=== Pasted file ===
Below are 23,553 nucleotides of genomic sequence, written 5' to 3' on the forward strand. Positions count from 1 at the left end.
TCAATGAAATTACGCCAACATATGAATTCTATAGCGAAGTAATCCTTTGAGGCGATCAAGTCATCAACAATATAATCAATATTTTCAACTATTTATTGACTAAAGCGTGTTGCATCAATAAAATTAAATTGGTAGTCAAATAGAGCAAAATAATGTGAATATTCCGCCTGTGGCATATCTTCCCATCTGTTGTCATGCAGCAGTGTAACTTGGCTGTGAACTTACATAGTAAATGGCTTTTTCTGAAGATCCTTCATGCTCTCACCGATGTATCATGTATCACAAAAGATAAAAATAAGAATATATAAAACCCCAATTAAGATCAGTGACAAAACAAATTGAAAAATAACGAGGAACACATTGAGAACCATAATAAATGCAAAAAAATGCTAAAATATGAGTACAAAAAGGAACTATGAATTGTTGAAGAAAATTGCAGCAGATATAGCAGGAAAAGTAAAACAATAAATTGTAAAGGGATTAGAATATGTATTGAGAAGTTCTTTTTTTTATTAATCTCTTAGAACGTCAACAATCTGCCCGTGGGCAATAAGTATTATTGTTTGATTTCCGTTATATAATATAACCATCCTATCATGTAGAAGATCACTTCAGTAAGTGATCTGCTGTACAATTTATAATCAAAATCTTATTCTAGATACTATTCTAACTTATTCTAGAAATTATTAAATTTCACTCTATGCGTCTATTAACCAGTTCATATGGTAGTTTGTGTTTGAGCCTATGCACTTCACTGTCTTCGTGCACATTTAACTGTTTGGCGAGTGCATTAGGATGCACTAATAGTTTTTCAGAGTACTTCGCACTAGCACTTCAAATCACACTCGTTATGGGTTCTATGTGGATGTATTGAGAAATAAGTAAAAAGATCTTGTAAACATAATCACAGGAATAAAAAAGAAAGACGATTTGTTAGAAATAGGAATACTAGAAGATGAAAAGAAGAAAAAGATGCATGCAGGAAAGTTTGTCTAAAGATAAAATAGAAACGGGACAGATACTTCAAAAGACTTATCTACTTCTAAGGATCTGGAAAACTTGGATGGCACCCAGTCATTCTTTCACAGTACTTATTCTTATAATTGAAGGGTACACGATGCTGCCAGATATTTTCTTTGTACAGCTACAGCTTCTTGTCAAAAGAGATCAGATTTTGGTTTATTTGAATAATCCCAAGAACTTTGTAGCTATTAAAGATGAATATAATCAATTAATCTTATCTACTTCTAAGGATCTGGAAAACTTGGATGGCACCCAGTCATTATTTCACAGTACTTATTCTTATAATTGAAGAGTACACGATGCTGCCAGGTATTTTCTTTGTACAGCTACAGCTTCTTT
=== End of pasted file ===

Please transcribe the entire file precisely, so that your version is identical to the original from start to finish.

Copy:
Below are 23,553 nucleotides of genomic sequence, written 5' to 3' on the forward strand. Positions count from 1 at the left end.
TCAATGAAATTACGCCAACATATGAATTCTATAGCGAAGTAATCCTTTGAGGCGATCAAGTCATCAACAATATAATCAATATTTTCAACTATTTATTGACTAAAGCGTGTTGCATCAATAAAATTAAATTGGTAGTCAAATAGAGCAAAATAATGTGAATATTCCGCCTGTGGCATATCTTCCCATCTGTTGTCATGCAGCAGTGTAACTTGGCTGTGAACTTACATAGTAAATGGCTTTTTCTGAAGATCCTTCATGCTCTCACCGATGTATCATGTATCACAAAAGATAAAAATAAGAATATATAAAACCCCAATTAAGATCAGTGACAAAACAAATTGAAAAATAACGAGGAACACATTGAGAACCATAATAAATGCAAAAAAATGCTAAAATATGAGTACAAAAAGGAACTATGAATTGTTGAAGAAAATTGCAGCAGATATAGCAGGAAAAGTAAAACAATAAATTGTAAAGGGATTAGAATATGTATTGAGAAGTTCTTTTTTTTATTAATCTCTTAGAACGTCAACAATCTGCCCGTGGGCAATAAGTATTATTGTTTGATTTCCGTTATATAATATAACCATCCTATCATGTAGAAGATCACTTCAGTAAGTGATCTGCTGTACAATTTATAATCAAAATCTTATTCTAGATACTATTCTAACTTATTCTAGAAATTATTAAATTTCACTCTATGCGTCTATTAACCAGTTCATATGGTAGTTTGTGTTTGAGCCTATGCACTTCACTGTCTTCGTGCACATTTAACTGTTTGGCGAGTGCATTAGGATGCACTAATAGTTTTTCAGAGTACTTCGCACTAGCACTTCAAATCACACTCGTTATGGGTTCTATGTGGATGTATTGAGAAATAAGTAAAAAGATCTTGTAAACATAATCACAGGAATAAAAAAGAAAGACGATTTGTTAGAAATAGGAATACTAGAAGATGAAAAGAAGAAAAAGATGCATGCAGGAAAGTTTGTCTAAAGATAAAATAGAAACGGGACAGATACTTCAAAAGACTTATCTACTTCTAAGGATCTGGAAAACTTGGATGGCACCCAGTCATTCTTTCACAGTACTTATTCTTATAATTGAAGGGTACACGATGCTGCCAGATATTTTCTTTGTACAGCTACAGCTTCTTGTCAAAAGAGATCAGATTTTGGTTTATTTGAATAATCCCAAGAACTTTGTAGCTATTAAAGATGAATATAATCAATTAATCTTATCTACTTCTAAGGATCTGGAAAACTTGGATGGCACCCAGTCATTATTTCACAGTACTTATTCTTATAATTGAAGAGTACACGATGCTGCCAGGTATTTTCTTTGTACAGCTACAGCTTCTTT